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Safe doesn't necessarily mean secure

Maranda McKenzie, 9, left, and Emily Varnadore, 9, look at library books at the York County Library in Rock Hill on Thursday.
Maranda McKenzie, 9, left, and Emily Varnadore, 9, look at library books at the York County Library in Rock Hill on Thursday.

Public libraries and public schools don't always mix.

That's the message Colleen Carney, director of the York County Library, is sending to county officials who are loosely discussing a downtown high school that could share the Rock Hill branch of the county's public library.

"We can't be open to the general public and still provide the same security as a typical high school," Carney said. "There are different security measures that you don't have in a library."

The issue surfaced last month when York County Council discussed future plans for the downtown library. School and county officials informally have discussed sharing facilities if the school district ever decided to build a magnet high school downtown. But Carney, who admits all talks are strictly preliminary, is skeptical of the logistics.

Because the York County Library is funded with public grants and tax dollars, it must be accessible to all people. Carney said by allowing all residents to use the building, it would be hard to maintain the strict security followed at most high school campuses today, where visitors are required to sign in and often be escorted by staff.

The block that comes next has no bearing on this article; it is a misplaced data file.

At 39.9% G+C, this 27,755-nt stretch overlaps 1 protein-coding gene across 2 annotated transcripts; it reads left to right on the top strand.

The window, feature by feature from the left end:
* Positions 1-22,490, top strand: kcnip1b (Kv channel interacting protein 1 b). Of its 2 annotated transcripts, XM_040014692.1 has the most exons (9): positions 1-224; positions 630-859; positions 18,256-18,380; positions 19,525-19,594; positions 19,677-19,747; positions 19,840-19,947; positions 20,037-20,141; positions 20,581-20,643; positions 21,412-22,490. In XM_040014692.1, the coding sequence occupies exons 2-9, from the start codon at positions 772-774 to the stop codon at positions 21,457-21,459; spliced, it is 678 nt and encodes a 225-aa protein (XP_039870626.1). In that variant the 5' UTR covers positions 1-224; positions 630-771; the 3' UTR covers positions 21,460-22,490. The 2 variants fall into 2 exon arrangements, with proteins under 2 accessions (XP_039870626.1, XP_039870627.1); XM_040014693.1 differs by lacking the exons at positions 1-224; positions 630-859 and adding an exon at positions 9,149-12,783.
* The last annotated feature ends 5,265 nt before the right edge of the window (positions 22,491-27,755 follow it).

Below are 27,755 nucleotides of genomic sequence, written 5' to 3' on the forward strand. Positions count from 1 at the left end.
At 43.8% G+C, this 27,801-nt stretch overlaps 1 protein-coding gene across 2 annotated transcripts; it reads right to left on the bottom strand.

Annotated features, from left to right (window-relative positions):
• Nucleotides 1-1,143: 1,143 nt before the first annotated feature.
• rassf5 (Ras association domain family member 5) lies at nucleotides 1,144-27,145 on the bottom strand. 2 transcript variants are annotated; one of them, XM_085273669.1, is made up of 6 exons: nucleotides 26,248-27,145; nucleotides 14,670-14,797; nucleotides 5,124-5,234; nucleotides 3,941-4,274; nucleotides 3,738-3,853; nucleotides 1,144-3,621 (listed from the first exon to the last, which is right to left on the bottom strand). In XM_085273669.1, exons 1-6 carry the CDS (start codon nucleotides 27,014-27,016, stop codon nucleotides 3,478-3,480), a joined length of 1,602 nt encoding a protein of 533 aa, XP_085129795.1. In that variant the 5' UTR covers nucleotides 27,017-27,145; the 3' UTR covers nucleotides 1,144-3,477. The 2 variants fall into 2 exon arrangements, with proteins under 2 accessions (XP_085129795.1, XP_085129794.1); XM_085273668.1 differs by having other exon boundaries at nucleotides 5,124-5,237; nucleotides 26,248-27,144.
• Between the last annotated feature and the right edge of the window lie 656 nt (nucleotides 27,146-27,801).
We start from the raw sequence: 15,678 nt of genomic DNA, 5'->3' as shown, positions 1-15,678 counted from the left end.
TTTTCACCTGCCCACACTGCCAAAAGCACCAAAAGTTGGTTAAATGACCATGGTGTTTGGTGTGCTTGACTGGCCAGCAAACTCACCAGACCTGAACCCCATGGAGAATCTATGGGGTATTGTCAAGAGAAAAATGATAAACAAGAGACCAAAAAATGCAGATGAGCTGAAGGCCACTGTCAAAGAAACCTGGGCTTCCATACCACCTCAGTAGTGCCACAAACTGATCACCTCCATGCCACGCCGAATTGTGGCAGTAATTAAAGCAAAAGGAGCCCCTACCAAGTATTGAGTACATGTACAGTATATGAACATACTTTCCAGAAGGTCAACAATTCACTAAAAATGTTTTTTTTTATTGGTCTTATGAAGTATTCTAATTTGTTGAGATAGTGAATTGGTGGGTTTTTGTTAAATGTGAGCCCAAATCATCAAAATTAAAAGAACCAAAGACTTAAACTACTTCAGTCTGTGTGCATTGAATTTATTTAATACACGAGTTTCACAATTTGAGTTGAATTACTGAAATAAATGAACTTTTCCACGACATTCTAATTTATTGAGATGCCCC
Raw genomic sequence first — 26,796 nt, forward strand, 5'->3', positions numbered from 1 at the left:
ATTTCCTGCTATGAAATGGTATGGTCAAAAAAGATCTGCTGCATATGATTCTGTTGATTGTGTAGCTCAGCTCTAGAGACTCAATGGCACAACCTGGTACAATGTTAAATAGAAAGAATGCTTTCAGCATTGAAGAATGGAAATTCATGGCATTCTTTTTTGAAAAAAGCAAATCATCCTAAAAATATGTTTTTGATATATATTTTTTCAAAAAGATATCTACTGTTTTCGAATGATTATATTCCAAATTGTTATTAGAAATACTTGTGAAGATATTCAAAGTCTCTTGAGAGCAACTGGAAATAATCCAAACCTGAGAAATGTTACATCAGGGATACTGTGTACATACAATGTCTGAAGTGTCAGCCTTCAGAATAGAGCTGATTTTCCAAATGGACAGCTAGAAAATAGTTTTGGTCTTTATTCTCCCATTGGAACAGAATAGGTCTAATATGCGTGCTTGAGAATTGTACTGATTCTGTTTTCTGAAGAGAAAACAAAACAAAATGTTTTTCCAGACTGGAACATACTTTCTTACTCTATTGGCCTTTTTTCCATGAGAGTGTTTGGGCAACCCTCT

Everyone -- moms with children, homeless people and the elderly -- is free to browse materials at the library, Carney said, unlike a high school where the controlled environment is constantly monitored by teachers.

Library is safe, director says

That doesn't mean the public library isn't a safe place, Carney said. In the past two years, there have been 16 criminal offenses committed at the library, according to Rock Hill police records. Most of those are minor incidents including bicycle thefts outside the building and some vandalism, records show.

Carney said she's open to sharing facilities with the school district but wants to be sure proper staff and security measures are considered.

"It's more of an issue for the schools to consider," she said. "There are just a lot of variables to look at."

Rock Hill school district Superintendent Lynn Moody agrees much discussion still is needed. She said talks of locating a magnet school downtown to relieve crowding at other schools are in very early stages.

"We've just had one brief conversation about where our next high school will be," Moody said.

She said school board members are weighing whether to eventually build downtown or on the city's north side. They also have to consider what programs are needed and where population trends are heading, she said.

Yet, Moody said she'd be willing to consider sharing other public facilities, such as the library, like the district has done with the Rock Hill Tennis Center at Sullivan Middle School.

"We're always open to that conversation to save taxpayers money," she said.

Shared libraries between county and school systems have been tried in other places in the country, said Quincy Pugh, president of the S.C. Library Association, but not in South Carolina.

He warned that operating a public library in conjunction with a school may create strains on staff and resources.

"Public libraries, especially those close to schools, have an overflow of kids after school," Pugh said. "We have to be careful that we don't become a babysitter."

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